Controlling deer and hunters

Deer hunting season begins this weekend in Maryland with a bang, the firearms season doubled to two weeks to encourage hunters to reduce a mushrooming deer population.

But as Sun outdoors columnist Peter Baker explained this week, even a longer hunting season with more liberal bag limits will not stabilize the deer population at pre-1990 levels.


In the rural areas of Anne Arundel, especially South County, deer are destroying crops and causing countless automobile accidents. Southern district police have outfitted their cars with special "deer whistles" to ward off the animals. Holliday Obrecht, a biologist for the Patuxent Wildlife Research Center in West County, says the deer population at the refuge is so large, especially in sections where hunting is prohibited, that wildlife experts fear whole areas of protected vegetation are in danger.

The source of the population problem is the astounding fecundity of females, who outnumber bucks 4 to 1 and commonly give birth to twins and triplets. Without human intervention, the herd size could double in a single year, biologists say. That means more "nuisance" deer -- the ones that ravage crops and gardens, play chicken with autos and crash through glass windows and live too close to man to be safely hunted with bow or firearm.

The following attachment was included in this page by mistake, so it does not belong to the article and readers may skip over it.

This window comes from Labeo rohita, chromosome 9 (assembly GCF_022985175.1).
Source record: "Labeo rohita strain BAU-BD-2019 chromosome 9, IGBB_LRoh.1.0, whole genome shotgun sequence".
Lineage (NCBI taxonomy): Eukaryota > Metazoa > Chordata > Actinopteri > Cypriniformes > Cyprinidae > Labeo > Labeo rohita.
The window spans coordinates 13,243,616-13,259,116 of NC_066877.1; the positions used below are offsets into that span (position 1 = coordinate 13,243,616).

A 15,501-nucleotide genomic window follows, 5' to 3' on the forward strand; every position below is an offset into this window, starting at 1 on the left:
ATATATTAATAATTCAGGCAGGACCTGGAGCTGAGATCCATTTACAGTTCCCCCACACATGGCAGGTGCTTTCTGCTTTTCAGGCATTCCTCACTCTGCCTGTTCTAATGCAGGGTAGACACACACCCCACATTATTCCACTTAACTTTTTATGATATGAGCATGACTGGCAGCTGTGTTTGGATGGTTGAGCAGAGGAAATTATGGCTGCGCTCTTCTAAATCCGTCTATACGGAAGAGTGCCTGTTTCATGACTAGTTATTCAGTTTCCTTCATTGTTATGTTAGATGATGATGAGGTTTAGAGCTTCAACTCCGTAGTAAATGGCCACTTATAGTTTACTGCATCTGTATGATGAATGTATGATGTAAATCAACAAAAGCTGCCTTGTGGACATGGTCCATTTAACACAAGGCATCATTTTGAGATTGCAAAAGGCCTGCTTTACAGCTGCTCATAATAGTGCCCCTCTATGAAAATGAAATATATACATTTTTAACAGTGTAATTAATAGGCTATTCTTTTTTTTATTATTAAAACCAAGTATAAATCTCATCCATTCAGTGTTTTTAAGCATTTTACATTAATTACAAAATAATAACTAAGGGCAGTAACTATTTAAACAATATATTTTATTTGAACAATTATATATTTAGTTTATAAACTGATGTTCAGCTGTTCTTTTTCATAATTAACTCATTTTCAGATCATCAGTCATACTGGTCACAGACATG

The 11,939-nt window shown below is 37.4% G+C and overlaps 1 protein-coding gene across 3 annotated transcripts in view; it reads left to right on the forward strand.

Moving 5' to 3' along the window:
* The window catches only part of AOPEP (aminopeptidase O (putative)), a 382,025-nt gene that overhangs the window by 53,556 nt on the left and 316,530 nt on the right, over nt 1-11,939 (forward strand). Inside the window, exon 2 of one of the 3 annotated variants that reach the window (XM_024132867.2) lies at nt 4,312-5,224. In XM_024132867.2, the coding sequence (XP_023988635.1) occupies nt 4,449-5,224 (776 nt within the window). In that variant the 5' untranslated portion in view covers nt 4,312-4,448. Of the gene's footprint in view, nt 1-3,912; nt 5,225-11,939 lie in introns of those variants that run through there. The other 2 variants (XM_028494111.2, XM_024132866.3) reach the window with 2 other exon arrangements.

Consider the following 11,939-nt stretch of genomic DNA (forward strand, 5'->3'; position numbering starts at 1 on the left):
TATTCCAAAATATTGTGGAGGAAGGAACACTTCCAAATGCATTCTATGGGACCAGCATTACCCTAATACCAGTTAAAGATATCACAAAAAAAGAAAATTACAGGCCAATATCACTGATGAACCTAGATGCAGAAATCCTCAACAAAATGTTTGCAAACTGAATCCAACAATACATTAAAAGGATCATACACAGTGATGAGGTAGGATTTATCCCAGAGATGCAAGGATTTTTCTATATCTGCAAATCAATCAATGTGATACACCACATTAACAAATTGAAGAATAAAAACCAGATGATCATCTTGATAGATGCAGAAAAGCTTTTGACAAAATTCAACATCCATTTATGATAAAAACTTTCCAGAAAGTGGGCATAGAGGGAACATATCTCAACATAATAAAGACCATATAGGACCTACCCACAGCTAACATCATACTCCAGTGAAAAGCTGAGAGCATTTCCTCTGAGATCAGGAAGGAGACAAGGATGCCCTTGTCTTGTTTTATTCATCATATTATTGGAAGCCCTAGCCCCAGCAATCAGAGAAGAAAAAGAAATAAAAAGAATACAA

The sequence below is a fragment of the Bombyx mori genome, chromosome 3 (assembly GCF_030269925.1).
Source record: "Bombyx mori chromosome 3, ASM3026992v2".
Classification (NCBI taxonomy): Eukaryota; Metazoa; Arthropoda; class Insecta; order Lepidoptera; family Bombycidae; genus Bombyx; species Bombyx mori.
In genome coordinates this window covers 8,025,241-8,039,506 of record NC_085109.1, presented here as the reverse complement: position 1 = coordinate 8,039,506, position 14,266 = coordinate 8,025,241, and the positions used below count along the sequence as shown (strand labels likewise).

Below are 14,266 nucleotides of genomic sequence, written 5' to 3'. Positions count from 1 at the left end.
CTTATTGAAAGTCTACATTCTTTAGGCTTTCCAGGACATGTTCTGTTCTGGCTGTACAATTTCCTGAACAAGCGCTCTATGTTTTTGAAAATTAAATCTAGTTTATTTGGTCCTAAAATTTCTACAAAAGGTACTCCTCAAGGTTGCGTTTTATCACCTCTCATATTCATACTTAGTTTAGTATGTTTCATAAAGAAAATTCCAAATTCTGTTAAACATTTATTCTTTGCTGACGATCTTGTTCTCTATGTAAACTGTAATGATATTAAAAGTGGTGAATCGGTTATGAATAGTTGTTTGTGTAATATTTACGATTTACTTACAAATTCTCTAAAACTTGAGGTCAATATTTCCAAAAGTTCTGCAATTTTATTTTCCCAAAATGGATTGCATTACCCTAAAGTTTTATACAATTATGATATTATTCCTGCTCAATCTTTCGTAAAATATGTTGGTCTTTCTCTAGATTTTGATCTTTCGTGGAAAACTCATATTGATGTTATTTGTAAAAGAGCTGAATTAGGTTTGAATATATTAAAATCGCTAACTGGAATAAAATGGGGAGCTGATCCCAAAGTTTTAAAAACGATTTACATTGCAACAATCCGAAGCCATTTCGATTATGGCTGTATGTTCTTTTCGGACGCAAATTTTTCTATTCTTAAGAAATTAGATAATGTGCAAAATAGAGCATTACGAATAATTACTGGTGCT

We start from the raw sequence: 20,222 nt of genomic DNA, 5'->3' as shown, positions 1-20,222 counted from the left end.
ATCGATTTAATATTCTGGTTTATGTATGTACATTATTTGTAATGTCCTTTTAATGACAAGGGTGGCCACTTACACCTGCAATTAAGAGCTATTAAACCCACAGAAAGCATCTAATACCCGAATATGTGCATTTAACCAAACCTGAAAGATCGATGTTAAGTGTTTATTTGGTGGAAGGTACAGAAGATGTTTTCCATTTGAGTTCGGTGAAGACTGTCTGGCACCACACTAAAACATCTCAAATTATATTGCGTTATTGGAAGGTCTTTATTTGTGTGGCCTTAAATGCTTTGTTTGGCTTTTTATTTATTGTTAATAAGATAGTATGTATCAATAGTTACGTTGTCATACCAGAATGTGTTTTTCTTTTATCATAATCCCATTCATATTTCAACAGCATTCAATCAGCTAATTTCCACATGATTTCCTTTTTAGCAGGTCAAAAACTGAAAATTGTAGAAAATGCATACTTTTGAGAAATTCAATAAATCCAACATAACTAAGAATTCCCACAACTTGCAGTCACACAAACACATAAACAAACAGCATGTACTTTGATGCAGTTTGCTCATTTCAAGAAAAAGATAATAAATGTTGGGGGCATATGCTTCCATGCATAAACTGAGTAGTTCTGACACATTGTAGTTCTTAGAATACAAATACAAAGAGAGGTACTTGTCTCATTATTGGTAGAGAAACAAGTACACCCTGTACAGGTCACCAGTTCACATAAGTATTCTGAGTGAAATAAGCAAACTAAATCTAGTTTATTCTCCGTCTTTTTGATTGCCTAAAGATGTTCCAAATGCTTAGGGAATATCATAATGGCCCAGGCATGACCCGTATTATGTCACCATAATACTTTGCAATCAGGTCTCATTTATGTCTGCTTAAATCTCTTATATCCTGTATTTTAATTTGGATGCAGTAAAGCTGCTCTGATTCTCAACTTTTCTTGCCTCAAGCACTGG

Deer hunting is big business, with 120,000 license holders and an estimated $75 million impact on Maryland's economy. But it's not the most effective means of managing natural deer herd populations, certainly not the most troublesome segment.

The growing number of complaints from residents about trespass, property damage, and endangerment of life from hot-blooded hunters adds to questions about the validity of this atavistic activity in an increasingly urbanized environment.

We have previously advanced the idea of professional hunters licensed to carefully cull deer herds. Many bow or firearm marksmen would pay to qualify for such selection and eagerly take the advanced training to ensure a safe and effective hunt.

This step might not establish a perfect balance of nature, which is often maddeningly capricious. But it would provide a more sensible biological tool than the amateur open season that now passes for wildlife management.